Headlining the discussion is Nguon Chantha, the Cambodian entrepreneur and former nurse who co-founded the Stung Treng Women's Development Center. Through the manufacture of Mekong Blue Scarves, which provide an industry for women artisans in Cambodia's Stung Treng province, the non-profit center advances causes such as literacy programs and vocational training.
She'll be joined by representatives of two Nashville companies working similar projects locally: Holli Anglin, executive director of Thistle Farms, which produces and sells bath and body products as part of its social mission for women survivors of prostitution, addiction and violence; and Kyle McCollom, co-founder of Triple Thread Apparel, the screen-printing enterprise that provides employment and job training for former offenders to society.
A reception begins at 5:30 p.m. this evening at Owen's Averbuch Auditorium, 401 21st Ave. S., with discussion to follow at 6. Owen Professor Jim Schorr, a board member of Nashville’s Social Enterprise Alliance, will moderate.
Talk about burying the lead:
Lt. Governor Ramsey announces key staff changes
(Nashville) — Lt. Governor Ron Ramsey (R-Blountville) today announced key staff changes, including new Chief of Staff Lance Frizzell. Mr. Frizzell, formerly Deputy Chief of Staff, has over a decade of policy and political strategy experience in Tennessee and is a decorated combat veteran of Operation Iraqi Freedom.
“Lance has a wealth of knowledge and experience in public policy matters and is dedicated to serving the citizens of Tennessee,” said Lt. Governor Ramsey. “He has my complete trust and confidence.”
Two other key staff appointments include Communications Director Adam Kleinheider [emphasis ours] and Special Assistant to the Lt. Governor, Jordan Young. Before joining the Lt. Governor's office, Kleinheider founded and managed the respected "Post Politics" website.
"I have encountered very few people involved or engaged in state government in Tennessee who didn't count Kleinheider's blog as a valuable resource for staying informed each day," said Lt. Gov. Ramsey. "We're excited to have him as part of our team."
Every morning when I wake up, I grab a glass of water from the faucet, take a puff of Advair to control my asthma, and scrounge up a bit of breakfast from my condiment-heavy refrigerator. Rarely do I stop to think just how easy all that was to do. Yet across the globe just outside of Ukunda, Kenya, there is a little girl named Ngina, who just three years ago, did not know where her next meal was coming from, let alone where she could find a glass of water that wouldn’t make her sick or access the medicines she needed to make her feel better.
I first met Ngina in 2007 when I lived and volunteered in her village for three months. Every day I was amazed at the lack of basic needs I take advantage of every day. Ngina had wounds in her feet where tiny worms had burrowed in because she could not afford shoes. She had constant diarrhea from the water she drank, and at the age of 3, was already battling her second bout of tuberculosis, a disease that costs as low as $16 to treat for a full six months in many developing countries.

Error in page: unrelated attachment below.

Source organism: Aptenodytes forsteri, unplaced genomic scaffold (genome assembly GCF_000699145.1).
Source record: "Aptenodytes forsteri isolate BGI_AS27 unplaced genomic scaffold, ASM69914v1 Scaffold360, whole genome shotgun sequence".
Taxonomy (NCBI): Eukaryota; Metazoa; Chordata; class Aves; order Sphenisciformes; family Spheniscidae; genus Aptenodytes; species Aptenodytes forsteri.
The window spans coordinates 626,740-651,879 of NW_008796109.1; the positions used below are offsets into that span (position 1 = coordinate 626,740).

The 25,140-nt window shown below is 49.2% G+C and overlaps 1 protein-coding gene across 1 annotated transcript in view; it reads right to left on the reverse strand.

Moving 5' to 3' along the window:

Every day, approximately 12,000 people die from HIV/AIDS, tuberculosis and malaria, nearly two-thirds of whom live in sub-Saharan Africa. That’s more than 360,000 people a month — the size of Sumner and Rutherford counties combined.
Hell Hath No Fury: How the Looting of the Iraq Museum Changed the Way Archaeologists Think About Armed Conflict
Where: The Parthenon
When: 7 p.m. Tue., Feb. 22
Free; reservations required
As if the death and destruction of the 2003 invasion of Iraq weren’t horrible enough, the looting of the National Museum was like salt in the wound. Dozens of priceless historical artifacts, some more than 5,000 years old, were stolen or damaged in the mayhem.
Corine Wegener, an associate curator for the Decorative Arts, Textiles and Sculpture collection at the Minneapolis Institute of Arts, was deployed to Baghdad in May 2003 as an army reservist, where she assisted in recovery efforts after the looting. In 2006, she founded the U.S. Committee of the Blue Shield, dedicated to the protection of cultural property worldwide during armed conflict. (The organization is currently working in Haiti to protect property after the earthquake.)
At this Parthenon Symposium, Wegener will discuss her experiences in Iraq, developing cultural preservation training for the U.S. military, and lobbying for U.S. ratification of the 1954 Hague Convention for the Protection of Cultural Property in the Event of Armed Conflict. We assume the symposium has been in the works for a while, but given recent developments in Egypt, it couldn’t be timelier. Admission is free, but reservations are required; call 862-8431.
Look, I'm not sure what Florida's data really prove other than that we're a small city with a big music business — and maybe it demonstrates why Nashville dominates Grammy voting — but at least he acknowledges all the talented folks making diverse strains of music in our little town. The real headline is that some of them (many with college degrees, apparently) are here by choice, not just because they were born here. Plus, y'know, it beats Atlanta.